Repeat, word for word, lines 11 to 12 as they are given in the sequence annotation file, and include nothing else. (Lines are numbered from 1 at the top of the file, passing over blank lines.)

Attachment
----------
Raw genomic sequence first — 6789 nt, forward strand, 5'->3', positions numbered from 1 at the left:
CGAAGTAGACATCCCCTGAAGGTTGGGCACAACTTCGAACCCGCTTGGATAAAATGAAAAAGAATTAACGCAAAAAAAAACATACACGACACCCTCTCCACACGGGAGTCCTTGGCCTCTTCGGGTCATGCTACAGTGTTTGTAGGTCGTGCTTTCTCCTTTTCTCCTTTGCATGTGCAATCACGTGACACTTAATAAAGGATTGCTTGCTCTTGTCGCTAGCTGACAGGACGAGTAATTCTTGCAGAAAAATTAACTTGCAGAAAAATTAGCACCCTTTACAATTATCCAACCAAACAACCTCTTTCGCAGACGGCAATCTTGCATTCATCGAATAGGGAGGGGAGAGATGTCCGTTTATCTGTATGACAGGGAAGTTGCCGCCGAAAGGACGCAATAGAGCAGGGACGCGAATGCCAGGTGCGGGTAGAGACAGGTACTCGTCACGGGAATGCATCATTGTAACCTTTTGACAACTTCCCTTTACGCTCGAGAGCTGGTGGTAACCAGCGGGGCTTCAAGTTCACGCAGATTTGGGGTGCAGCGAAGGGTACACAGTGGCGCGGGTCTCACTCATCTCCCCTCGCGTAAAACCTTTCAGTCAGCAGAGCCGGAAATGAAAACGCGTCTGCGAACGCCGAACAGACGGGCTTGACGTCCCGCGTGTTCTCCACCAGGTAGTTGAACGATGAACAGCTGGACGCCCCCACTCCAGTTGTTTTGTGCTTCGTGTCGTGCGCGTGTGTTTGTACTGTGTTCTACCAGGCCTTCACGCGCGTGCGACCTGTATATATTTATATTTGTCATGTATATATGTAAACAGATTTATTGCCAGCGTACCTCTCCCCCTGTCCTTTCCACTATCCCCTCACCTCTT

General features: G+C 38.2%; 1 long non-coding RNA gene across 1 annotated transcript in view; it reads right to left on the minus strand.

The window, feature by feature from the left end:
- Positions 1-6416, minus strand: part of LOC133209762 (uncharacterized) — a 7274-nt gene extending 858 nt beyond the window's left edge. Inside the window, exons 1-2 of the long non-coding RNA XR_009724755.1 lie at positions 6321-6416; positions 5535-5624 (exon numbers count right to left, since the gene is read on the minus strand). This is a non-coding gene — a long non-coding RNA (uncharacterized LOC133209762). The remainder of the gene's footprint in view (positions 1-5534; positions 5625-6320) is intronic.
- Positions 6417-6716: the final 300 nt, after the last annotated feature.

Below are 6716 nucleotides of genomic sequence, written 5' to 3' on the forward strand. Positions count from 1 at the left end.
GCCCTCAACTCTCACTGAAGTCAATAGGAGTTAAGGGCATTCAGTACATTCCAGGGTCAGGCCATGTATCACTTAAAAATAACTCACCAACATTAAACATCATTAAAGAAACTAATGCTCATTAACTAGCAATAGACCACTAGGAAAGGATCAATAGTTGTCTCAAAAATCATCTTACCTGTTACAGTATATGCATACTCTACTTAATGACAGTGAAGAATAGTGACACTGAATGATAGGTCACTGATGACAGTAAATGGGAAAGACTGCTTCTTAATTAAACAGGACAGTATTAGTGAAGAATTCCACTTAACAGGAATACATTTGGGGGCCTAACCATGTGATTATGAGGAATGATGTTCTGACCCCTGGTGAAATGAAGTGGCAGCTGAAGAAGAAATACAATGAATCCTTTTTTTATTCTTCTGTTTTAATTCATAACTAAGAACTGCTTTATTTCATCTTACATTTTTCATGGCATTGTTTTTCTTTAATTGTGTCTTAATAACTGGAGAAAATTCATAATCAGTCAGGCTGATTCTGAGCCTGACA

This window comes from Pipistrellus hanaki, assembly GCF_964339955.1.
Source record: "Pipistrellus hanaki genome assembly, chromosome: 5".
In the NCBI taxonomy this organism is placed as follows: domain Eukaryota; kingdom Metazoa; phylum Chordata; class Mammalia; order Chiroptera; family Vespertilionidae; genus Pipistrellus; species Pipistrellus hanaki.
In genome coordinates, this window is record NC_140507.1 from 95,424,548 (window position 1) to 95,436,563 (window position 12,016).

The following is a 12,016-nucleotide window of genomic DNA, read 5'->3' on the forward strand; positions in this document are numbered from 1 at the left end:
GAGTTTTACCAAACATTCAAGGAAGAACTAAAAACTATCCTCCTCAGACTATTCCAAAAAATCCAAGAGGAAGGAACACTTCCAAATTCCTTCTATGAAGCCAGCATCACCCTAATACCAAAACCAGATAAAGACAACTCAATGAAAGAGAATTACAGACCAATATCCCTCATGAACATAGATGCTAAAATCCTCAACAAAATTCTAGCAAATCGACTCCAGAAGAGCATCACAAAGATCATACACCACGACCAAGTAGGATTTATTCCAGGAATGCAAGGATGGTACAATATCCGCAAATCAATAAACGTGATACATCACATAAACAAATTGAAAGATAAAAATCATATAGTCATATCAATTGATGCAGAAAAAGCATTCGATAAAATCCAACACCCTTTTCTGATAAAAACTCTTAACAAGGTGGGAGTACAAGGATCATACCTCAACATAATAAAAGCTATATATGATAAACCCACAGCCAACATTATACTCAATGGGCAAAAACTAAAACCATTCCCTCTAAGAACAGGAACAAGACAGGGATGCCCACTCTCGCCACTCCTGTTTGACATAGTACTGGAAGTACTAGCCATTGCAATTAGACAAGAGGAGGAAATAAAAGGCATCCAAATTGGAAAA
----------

In the NCBI taxonomy this organism is placed as follows: domain Eukaryota; kingdom Metazoa; phylum Chordata; class Mammalia; order Chiroptera; family Vespertilionidae; genus Pipistrellus; species Pipistrellus hanaki.
In genome coordinates, this window is record NC_140507.1 from 95,424,548 (window position 1) to 95,436,563 (window position 12,016).